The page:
Just on my way home for a brief trip to Eger, in Hungary. I was attending a meeting organized by agrochemical company BASF for some of their most important (viticulture) customers in Hungary.
I left at some unearthly hour from Heathrow yesterday, arriving in Eger by lunchtime. The meeting room was incredibly flash, with multiple screens and amazing audiovisual equipment. My job was to do a presentation on the prospects for Hungarian wines in European export markets, with special reference to the UK. It was a bit controversial, and prompted quite a bit of discussion, which I suppose is a good thing.
My presentation was displayed on the in Hungarian and a professional translator was doing simultaneous translation for myself and the other English language presenter, BASF’s Dr Randall Gold. The room was packed, and as well as the more formal talks, the participants played an interactive quiz using networked laptops spread throughout the room. Then it was time for dinner and a show by some very clever conceptual dancers, as well as an informal wine tasting. Of the 40 or so wines, I think I tasted most of them, missing part of dinner in the process.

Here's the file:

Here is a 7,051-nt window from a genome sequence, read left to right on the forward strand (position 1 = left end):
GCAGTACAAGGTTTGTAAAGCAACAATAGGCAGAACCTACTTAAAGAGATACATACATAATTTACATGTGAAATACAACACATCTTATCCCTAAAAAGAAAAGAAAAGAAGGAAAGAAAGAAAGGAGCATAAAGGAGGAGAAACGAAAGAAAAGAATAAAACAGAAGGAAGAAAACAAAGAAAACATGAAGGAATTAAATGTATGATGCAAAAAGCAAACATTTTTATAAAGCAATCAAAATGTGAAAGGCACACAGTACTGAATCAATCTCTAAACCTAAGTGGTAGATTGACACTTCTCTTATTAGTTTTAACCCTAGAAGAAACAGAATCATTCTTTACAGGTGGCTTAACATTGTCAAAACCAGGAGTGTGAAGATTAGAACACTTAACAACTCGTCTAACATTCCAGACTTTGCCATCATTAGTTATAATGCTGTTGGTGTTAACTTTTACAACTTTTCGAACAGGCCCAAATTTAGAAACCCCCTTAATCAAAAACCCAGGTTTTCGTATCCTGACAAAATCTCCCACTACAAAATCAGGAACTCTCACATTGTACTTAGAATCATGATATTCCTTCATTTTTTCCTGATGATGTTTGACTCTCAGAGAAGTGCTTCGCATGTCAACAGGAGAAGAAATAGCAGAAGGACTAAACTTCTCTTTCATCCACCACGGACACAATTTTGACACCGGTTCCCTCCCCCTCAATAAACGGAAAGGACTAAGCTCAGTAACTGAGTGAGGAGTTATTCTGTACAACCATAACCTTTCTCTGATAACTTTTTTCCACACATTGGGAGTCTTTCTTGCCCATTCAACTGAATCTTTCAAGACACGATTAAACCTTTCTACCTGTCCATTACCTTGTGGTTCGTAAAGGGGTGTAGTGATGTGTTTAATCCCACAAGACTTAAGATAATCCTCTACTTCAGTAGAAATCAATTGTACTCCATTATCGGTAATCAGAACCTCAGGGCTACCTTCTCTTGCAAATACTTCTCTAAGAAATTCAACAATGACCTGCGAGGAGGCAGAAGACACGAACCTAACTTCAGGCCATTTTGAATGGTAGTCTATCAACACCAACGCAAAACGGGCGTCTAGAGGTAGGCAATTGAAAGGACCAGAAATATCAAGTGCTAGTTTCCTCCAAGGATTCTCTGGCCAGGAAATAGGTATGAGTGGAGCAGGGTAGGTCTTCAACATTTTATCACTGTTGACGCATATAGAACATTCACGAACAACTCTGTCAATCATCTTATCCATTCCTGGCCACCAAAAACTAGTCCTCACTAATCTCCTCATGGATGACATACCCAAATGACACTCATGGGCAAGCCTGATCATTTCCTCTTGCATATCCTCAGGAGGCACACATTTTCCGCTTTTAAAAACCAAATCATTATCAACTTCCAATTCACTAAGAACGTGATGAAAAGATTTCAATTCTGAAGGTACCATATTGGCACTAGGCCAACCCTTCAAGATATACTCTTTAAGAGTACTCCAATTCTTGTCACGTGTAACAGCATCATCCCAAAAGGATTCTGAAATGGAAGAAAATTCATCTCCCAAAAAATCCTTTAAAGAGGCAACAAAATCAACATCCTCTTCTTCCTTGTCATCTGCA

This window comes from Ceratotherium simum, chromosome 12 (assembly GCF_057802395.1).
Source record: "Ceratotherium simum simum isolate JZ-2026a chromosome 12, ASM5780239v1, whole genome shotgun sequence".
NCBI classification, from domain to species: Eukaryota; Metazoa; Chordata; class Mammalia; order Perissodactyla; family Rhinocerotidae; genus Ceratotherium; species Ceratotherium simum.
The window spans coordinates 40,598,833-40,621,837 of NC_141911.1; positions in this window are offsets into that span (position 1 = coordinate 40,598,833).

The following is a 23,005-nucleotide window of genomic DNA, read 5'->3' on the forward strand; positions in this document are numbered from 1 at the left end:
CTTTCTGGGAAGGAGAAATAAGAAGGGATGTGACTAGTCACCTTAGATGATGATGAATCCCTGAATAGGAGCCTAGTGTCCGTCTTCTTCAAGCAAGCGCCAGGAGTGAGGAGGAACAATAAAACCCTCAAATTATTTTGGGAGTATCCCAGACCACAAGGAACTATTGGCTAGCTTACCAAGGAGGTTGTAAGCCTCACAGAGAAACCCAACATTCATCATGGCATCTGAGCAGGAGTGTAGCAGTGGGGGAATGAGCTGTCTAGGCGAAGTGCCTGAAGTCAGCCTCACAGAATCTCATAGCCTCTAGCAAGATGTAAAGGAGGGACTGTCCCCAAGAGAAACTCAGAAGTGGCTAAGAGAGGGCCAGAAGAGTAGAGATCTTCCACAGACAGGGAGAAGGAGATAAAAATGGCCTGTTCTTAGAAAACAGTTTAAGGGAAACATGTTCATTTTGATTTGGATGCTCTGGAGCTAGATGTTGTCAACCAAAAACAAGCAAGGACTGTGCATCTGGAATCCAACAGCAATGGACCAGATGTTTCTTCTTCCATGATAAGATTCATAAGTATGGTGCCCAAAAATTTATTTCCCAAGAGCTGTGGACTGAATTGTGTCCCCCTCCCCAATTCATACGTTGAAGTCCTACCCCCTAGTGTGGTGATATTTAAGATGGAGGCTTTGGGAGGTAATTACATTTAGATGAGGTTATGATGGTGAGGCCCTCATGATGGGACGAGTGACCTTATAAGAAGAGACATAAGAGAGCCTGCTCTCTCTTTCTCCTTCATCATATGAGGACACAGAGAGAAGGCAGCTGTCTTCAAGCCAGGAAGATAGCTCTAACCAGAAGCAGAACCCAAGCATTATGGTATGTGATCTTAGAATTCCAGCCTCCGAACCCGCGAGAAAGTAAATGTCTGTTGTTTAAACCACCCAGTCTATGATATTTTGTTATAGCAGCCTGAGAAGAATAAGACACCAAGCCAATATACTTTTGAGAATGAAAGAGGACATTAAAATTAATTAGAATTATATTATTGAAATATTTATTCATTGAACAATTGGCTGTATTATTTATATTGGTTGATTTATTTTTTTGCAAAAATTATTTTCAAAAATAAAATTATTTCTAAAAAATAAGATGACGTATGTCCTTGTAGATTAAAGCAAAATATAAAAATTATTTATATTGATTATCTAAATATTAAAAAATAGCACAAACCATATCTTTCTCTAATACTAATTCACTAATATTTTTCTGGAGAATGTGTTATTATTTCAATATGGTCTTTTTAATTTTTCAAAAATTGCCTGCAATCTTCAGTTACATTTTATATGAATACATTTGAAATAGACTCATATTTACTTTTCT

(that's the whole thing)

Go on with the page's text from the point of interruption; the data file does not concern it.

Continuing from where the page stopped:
I was just keen to experience more Hungarian wine. We don’t see an awful lot of it in the UK, and what we do see largely falls into two camps: very cheap supermarket wines, and Tokaji Aszu (the famous sweet wine). Recently, though, I’ve tried a substantial selection of mid/upper priced Hungarian wines imported by Cozzi and Jenkins (a write up is planned soon).